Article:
Last fall, I issued a challenge to the Globe to sponsor a discussion of Sanders’ statement on his definition of democratic socialism. I encouraged them to include area socialist thinkers—and there are many—in any such discussion. Unsurprisingly, Globe editors failed to do so. Other major news outlets aren’t exactly lining up to host such discussions either. Even as more and more Americans are calling themselves socialists, while the Sanders campaign shows every sign of powering through to the convention.

So, for the moment, Boston area readers who would like to find out what actual socialists have to say about socialism before the presidential election drama concludes should register for the Boston Socialist Unity Project (BSUP) conference on April 30 at Old South Church in Copley Square. The event is being organized by a coalition of socialist organizations. The best known speaker is Vijay Prashad, prolific author and international studies professor at Trinity College in Hartford, Conn, who will address the opening plenary on “Socialism in the 21st Century.”  Workshops will range across a number of timely topics—including the “ABCs of Socialism.” With registration at $10 per person (in advance or at the door), it’s a great educational opportunity for the price of a typical lunch.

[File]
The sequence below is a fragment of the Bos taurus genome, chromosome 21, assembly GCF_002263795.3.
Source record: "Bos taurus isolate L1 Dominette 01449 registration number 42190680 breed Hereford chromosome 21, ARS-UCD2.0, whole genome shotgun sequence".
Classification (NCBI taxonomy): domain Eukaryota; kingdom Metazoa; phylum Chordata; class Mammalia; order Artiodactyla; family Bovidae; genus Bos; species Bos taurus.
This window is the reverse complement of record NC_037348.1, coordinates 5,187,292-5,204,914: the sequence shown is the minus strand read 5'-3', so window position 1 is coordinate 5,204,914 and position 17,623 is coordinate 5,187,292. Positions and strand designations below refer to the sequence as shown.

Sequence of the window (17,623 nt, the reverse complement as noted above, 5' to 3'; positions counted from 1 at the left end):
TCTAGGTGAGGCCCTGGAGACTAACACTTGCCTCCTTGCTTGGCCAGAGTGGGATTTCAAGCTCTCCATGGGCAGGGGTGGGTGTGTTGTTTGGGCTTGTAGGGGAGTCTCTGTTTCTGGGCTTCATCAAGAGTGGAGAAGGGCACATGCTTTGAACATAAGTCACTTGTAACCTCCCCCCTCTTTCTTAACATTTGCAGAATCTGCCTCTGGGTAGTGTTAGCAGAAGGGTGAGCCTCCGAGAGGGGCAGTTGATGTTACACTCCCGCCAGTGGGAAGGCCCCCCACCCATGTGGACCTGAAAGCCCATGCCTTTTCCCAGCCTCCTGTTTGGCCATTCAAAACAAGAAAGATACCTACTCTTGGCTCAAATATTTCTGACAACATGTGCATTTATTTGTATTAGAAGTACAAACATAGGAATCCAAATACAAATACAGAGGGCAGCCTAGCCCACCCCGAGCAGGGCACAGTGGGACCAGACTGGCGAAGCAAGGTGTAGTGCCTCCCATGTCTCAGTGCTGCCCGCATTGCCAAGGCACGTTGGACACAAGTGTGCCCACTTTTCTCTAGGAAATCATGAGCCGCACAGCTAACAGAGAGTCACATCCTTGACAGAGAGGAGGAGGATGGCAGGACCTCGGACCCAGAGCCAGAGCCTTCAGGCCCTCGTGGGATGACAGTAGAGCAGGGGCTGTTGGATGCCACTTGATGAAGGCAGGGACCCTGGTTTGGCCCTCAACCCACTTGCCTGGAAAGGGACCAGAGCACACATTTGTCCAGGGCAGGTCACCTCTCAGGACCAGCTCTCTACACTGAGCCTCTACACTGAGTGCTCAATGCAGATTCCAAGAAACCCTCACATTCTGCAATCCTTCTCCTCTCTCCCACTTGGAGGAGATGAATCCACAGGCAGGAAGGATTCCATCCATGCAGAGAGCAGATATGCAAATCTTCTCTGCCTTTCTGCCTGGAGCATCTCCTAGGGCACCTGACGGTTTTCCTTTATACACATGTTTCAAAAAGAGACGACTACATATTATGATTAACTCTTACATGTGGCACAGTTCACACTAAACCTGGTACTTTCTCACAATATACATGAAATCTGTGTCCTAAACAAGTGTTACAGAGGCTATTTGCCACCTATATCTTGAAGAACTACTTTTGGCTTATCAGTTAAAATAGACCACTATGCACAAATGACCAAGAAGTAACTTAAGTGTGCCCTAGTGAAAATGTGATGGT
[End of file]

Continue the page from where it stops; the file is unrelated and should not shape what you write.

Check it out. Engage with socialist ideas directly than relying on the straw man version of them set up by the capitalist news media. Then join me in thinking about how we can build a more democratic news media.

Apparent Horizon is syndicated by the Boston Institute for Nonprofit Journalism. Jason Pramas is BINJ’s network director.

Copyright 2016 Jason Pramas. Licensed for use by the Boston Institute for Nonprofit Journalism and media outlets in its network.


BINJ_GE Press Conference_040416_DSC_2449_©2016 Derek Kouyoumjian

Photo by Derek Kouyoumjian

April 8, 2016


General Electric brass, pols celebrate government giveaway while public opposition grows

While General Electric CEO Jeffrey Immelt, Massachusetts Gov. Charlie Baker, and Boston Mayor Marty Walsh cavorted with assorted political and business glitterati on the 33rd floor of the 60 State Street tower this week—celebrating the seeming fruition of the deal they cut last fall with zero public oversight— about 75 activists representing 36 community organizations picketed outside in the driving snow to criticize the $270 million-plus in state and city tax breaks, direct aid and services being lavished on the $117 billion multinational in exchange for moving its headquarters to Boston.